Doug Webster

In the days after McKinney’s murder, Birmingham Police interview not only concerned citizen George Landino (see prior post), they speak with Landino’s one-time art student Martin Hoogasian, described as having a personality conflict with McKinney and as having art on display at McKinney’s gallery.

In a typewritten report of this interview, the first page of which appears to be missing or misfiled, Hoogasian tells police he believed McKinney was having sex with Doug Webster. FOIA 198. He further stated both Webster and McKinney were into a “magic” called “Don Juan” magic. As noted previously, there was an additional “explanation” that both Webster and McKinney at times were “simulated” or they pictured themselves as “crows.” FOIA 199. No wonder the guy hit the road for another gallery in Arizona. FOIA 750, 805.

In the handwritten notes about this interview, Hagoosian tells police “that there are secret letters and writings from Doug Webster to John McKinney.” FOIA 120.

Letters between Webster and McKinney are in the FOIA response. I post them in the order they were found in the file. The highlights and all markings are mine, except for the faint red underlining found at FOIA 814 and 815. March 22nd was the afternoon/early evening my brother Tim was murdered.

By January 1978, Webster agrees to take a polygraph in Arizona. (He does, and he is cleared of any involvement in the McKinney homicide. FOIA 602, 610.) You kind of have to compare FOIA 528-32 with FOIA 599-603 to get all of the information I relate here. (See link below.) Birmingham PD Sgt. M. Mohr and Investigator A’Hearn (agency?) “returned to Scottsdale” to interview Webster. Among other things, Webster tells police that he paid McKinney $1,000 for a 25% partnership in the gallery in March 1974. He worked there until February 1976 and his partnership was terminated as of that time. His shares were “resold” to McKinney in April 1976.

Webster explained that things “were not going well around the Gallery,” and that he was aware that McKinney and his wife Linda “were becoming interested in each other.” The Websters agreed to divorce (December 1975).

When the discussion finally turns to the possible connection of McKinney and the child killings,

His only reaction was that he observed the news broadcast on national TV and he recalled a letter he had received shortly before the news broadcast from John McKinney stating that John McKinney was having problems. He did not go into detail, however, Webster stated that he put the news broadcast and the letter from McKinney and got a strange feeling. Nothing to substantiate that McKinney was even involved other than he just got a strange feeling. He wrote a letter to John McKinney that is in the reports previously. This would be referring to the child homicides and the possible connection of John McKinney.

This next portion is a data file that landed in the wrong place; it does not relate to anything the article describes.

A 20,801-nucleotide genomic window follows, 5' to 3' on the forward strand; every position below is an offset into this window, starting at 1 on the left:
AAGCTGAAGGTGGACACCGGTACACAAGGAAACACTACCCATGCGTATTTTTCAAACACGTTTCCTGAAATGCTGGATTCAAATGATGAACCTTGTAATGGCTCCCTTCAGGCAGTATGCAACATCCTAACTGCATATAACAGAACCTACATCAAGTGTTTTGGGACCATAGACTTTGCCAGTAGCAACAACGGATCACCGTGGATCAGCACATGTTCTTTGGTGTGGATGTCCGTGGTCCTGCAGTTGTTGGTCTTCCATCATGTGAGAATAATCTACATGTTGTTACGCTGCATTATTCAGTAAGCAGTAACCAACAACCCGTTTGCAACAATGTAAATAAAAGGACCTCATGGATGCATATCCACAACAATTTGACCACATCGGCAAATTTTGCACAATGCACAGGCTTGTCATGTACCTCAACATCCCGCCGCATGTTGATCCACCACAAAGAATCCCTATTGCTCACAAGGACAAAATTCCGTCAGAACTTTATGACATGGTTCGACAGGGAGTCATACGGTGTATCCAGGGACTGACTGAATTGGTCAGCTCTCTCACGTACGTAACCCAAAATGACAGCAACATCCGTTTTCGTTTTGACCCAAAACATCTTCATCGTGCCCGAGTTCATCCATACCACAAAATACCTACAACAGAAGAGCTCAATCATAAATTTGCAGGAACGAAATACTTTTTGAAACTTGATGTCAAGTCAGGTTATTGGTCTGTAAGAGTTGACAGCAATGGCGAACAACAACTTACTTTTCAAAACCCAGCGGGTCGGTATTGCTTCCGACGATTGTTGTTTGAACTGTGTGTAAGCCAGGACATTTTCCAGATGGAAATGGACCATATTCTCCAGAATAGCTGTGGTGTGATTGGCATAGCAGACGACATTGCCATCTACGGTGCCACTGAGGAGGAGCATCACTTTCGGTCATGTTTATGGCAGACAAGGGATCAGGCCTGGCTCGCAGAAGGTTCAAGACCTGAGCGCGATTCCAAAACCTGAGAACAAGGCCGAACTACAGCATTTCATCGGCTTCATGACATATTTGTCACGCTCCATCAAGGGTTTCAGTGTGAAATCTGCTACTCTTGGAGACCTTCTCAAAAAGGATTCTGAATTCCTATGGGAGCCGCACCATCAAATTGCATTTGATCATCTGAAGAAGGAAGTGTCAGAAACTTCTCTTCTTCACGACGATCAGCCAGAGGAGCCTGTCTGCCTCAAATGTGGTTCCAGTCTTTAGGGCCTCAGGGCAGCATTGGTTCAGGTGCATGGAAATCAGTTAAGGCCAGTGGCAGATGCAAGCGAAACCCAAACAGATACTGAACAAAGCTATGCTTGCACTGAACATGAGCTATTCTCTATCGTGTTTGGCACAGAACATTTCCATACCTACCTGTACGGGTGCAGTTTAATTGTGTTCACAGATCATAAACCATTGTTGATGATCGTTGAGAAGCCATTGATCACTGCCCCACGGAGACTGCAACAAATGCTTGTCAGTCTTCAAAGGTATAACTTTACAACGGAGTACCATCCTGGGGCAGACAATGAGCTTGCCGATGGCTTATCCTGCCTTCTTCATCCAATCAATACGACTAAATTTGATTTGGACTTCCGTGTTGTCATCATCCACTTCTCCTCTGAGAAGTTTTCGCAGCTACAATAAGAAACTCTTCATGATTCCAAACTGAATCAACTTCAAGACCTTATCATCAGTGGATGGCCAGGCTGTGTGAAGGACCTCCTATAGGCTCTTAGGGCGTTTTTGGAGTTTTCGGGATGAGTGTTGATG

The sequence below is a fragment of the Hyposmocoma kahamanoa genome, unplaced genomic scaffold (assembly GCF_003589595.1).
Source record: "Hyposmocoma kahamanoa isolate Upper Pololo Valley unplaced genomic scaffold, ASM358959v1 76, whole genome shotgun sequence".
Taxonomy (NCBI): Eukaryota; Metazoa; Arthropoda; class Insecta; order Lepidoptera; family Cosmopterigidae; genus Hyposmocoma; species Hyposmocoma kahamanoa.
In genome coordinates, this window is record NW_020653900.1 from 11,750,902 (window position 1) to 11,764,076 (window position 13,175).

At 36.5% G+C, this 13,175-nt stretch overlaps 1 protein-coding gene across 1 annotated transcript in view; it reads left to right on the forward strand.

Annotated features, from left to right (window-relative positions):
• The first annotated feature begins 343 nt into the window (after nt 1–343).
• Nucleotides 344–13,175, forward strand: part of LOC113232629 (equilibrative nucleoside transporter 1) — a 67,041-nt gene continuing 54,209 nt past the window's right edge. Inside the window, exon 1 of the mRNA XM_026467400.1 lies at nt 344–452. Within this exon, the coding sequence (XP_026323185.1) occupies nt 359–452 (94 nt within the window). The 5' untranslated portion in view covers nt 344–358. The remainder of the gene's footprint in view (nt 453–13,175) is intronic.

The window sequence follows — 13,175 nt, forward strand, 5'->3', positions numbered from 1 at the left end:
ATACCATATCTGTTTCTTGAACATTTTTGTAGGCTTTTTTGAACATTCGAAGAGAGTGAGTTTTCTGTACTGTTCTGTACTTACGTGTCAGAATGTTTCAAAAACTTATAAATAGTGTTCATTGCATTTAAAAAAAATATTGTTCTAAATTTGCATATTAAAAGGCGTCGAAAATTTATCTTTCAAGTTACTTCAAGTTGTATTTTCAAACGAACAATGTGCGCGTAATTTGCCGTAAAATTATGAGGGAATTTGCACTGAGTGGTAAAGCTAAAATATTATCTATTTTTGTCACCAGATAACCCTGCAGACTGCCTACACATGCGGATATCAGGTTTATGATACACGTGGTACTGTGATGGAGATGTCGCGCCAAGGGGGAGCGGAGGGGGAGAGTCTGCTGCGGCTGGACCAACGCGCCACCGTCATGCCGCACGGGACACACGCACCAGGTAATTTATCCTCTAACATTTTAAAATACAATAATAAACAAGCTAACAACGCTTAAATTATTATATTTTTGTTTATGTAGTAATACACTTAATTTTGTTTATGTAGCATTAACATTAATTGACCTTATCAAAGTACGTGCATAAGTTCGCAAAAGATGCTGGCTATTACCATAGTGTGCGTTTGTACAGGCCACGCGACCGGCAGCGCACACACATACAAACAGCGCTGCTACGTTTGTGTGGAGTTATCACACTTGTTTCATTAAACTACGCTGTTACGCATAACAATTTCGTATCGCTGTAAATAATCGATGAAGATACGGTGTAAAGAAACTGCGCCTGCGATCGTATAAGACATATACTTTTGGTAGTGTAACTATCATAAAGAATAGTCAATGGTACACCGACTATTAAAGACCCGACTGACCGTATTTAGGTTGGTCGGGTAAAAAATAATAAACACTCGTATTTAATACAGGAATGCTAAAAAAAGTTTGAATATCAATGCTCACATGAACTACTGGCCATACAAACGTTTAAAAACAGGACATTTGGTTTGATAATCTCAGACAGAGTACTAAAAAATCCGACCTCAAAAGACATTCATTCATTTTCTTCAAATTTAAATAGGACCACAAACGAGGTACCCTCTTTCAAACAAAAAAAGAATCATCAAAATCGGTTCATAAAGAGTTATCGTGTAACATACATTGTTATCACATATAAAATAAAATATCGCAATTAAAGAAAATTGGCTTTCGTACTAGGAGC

FOIA 601

Maybe it was that mystical, nonverbal communication thing he and McKinney had going. FOIA 750. Or that magic crow shit. FOIA 199, 417. Whatever it was, all that followed were questions about whether or not Webster knew of any place aside from his home address or the gallery where McKinney may have been living. He did not. FOIA 601-02.

Pages referred to above:

4 Comments on “Doug Webster”

  1. Brian says:

    Don Juan magic probably refers to Carlos Castaneda’s The Teachings of Don Juan (1968), in which the author relates his initiation by a Yaqui shaman into ancient sorcery and mesmerism. Many copies of the book featured a crow on the cover, probably because the bird features prominently in Castaneda’s lessons. His “sorcerer-tutor” tells him that the crow is the ideal creature to wish to be.

  2. Paul Jolliffe says:

    So immediately just before March 22, 1977, John McKinney “had some money come in” from unknown sources. McKinney then promptly repaid the remaining $200 he owed to Webster, enclosed in a short note. (McKinney admitted he had little money – certainly not enough to travel.)

    But McKinney couldn’t write Webster a longer letter because “out of my guts now is something you do not need . . . let me get a few days of sunshine behind me and a little fresh air and I will write later.”

    McKinney was undoubtedly deeply troubled by the Tim King horror. (What role McKinney may have played in that is unknown – did he have inside knowledge or suspicions about his “friends” in art circles? Were “child porno pictures” – Bruce Danto’s phrase – in McKinney’s possession? Did George Landino actually make a post-mortem search and catalog all of McKinney’s art? If so, what were the results?)

    When Webster read McKinney’s note of March 22, he got a “terrible ‘sinking’ feeling in the pit of my stomach” . . . “you are being faced with some very criticle (sic) decisions . . . ”

    Webster clearly feared that McKinney had some inside knowledge of the OCCK case, and Webster tried to get McKinney to tell him what he knew or suspected “I will always remain your friend.”

    However, in McKinney’s letter of May 22, no mention is made of any need for fresh air and sunshine. No indeed – listening to James Taylor and Don McClean cheered McKinney right up and prompted him to write his friend. McKinney avoided any talk of what had been troubling him.

    So, to sum up, we now know that in 1977, Bruce Danto, George Landino and Doug Webster all suspected that John McKinney knew something about some aspect of the OCCK cases.

    And, if the anonymous “Olivia Guest” was correct, so did at least a few members of the Birmingham P.D.

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